The Department of Education (DepEd) Division of Catanduanes this week conducted the public bidding of several clustered projects covering the repair and rehabilitation of 1,256 classrooms in 131 elementary and high schools with an approved total budget of P700 million.
Congressman Hector Sanchez himself visited the division office last Thursday, July 1, 2021 to discuss with DepEd officials and engineers the need to ensure that the school buildings in the province would be made stronger and more resilient against super typhoons.
In the meeting with Schools Division Superintendent Dr. Susan Collano, ASDS Ma. Luisa dela Rosa, and Division Engineer Rodger Matienzo, the congressman went over the budget for the rehabilitation of school buildings devastated by Typhoon Rolly, as well as the lists of schools to be repaired.
He suggested that the rehab of multipurpose buildings should have a budget of not less that P7M each in order to be typhoon-resilient.
Another possibility, Sanchez added, is to modify the multipurpose buildings so it can double as evacuation centers, complete with walls on all sides, separate male and female comfort rooms, kitchen and wash stands to comply with minimum health protocols once face-to-face learning is allowed.
Savings from the budget should go to the construction of additional facilities, he said.
The following day, the congressman went back to the division office to check the program of works as he reportedly wanted to make sure the quality of the construction would be followed.
“Hindi lang rehab kundi modification,” Sanchez declared, adding that the DepEd should create a Quality Inspection Team to ensure that all things go well.
Engr. Matienzo assured that all classrooms will be repaired with the timetable set at 240 days.
However, he expressed concern on the availability of supply of good lumber and long-span GI sheets.
Last Monday, the Bids & Awards Committee headed by chairman and assistant schools division supervisor Dr. Ma. Luisa dela Rosa opened the bids for three clusters of projects worth a total of P104 million funded under the CY 2021 Basic Educational Facilities Fund (BEEF).
The allocation covers the repair and rehab of typhoon-damaged schools in Baras (9 classrooms), Bato (39 classrooms), Gigmoto (40 classrooms), Virac (47 classrooms), San Miguel (17 classrooms) and, San Andres (41 classrooms), for a total of 193 classrooms.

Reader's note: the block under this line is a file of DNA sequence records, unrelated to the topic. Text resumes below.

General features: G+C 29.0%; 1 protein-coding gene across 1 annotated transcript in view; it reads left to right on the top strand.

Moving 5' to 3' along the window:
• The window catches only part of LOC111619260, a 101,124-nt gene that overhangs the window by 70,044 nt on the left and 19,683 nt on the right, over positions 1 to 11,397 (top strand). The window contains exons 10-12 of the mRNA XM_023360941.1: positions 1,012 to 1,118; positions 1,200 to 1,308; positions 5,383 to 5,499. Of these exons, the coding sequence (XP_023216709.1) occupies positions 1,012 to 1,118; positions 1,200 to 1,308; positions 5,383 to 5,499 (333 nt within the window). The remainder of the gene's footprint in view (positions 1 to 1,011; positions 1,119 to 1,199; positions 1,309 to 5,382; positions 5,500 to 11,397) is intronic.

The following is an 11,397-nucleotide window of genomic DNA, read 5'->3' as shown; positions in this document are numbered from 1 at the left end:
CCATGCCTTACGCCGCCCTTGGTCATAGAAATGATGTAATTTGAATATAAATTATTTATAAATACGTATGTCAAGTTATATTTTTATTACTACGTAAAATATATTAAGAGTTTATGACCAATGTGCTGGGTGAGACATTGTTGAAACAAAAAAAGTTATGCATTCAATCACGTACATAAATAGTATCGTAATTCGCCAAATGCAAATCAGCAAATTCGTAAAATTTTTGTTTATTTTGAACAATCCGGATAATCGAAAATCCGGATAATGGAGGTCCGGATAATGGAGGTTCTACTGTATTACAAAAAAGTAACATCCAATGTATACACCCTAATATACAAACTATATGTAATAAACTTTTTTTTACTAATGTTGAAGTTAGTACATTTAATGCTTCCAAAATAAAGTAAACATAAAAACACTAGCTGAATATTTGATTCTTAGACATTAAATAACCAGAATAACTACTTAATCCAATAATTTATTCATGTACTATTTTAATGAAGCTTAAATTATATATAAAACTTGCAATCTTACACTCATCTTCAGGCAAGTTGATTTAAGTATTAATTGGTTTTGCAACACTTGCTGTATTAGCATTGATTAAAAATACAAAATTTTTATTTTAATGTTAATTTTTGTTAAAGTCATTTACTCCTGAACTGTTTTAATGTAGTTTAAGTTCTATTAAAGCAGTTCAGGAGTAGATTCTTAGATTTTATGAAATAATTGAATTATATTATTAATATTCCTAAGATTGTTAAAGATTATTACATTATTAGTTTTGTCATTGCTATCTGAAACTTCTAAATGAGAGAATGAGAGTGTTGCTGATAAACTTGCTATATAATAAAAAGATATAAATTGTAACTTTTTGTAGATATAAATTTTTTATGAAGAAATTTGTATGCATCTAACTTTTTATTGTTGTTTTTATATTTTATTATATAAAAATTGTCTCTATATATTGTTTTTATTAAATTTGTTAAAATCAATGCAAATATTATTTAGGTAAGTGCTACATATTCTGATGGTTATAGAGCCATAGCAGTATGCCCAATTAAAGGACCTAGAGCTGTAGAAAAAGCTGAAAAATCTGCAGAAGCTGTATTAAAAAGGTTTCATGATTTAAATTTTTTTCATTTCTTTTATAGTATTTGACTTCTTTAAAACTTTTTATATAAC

On the other hand, 16 clusters of similar projects funded with P595.9 million charged to DepEd’s 2021 Quick Response Fund (QRF) were scheduled to be bid out on July 6 and 7.
The projects involve 28 classrooms in Bagamanoc, 24 classrooms in Pandan, 29 classrooms in Caramoran, 176 classrooms in San Andres, 386 classrooms in Virac, 64 classrooms in Bato, 125 classrooms in Baras, 45 classrooms in Gigmoto, 18 classrooms in Panganiban, 45 classrooms in Viga, and 123 classrooms in San Miguel, for a total of 1,063 classrooms.
This is short of the 1,523 classrooms which were either destroyed or sustained major damage during super typhoon Rolly and typhoon Ulysses late last year.
According to Engr. Matienzo, who is in-charge of DepEd education facilities, those needing major repair are school buildings with half of their roofing needing replacement, the cost of which cannot be accommodated by each school’s Maintenance & Other Operating Expenditures (MOOE) funding.
The division engineering team which prepared the QRF budget reportedly included in the list even classrooms which was not damaged but needed repair anyway, so that the next minor repair work would be done only after five years.
The QRF allocation being utilized for this week’s bidding, Matienzo clarified, is not intended for those damaged by Rolly.
He said that the release of the rehab funds was quicker this year because DepEd was able to get back its QRF allocation. Previously, all funding for typhoon rehab passed through the National Disaster Risk Reduction and Management Council (NDRRMC), the approval of which took a while due to voluminuous requirements.
The DepEd engineer revealed that they revised the design of the repair and rehabilitation after the central office issued new repair parameters for 2021, including the use of long-span GI roofing sheets and steel trusses to make the school buildings typhoon-resilient.
The steel truss is welded to the reinforced concrete column aside from being secured with bolts while the required thickness of the GI roofing has been increased to 0.5 mm instead of the previous 0.4 mm, Matienzo said.
As to the proposed slab roofing design, he pointed out that that could not be done as almost all existing classrooms are 50 years old and their columns could not withstand the weight of the concrete slab.
The DepEd official bared that the repair and rehabilitation of 287 classrooms in 70 schools remain unfunded, with most of them those damaged by Rolly in San Andres, San Miguel and Bato but the department is optimistic that the funds will be released by September this year.
In Virac, he said, most of the remaining classrooms will be repaired by the schools from their MOOE funds and allocations from the Local School Board fund.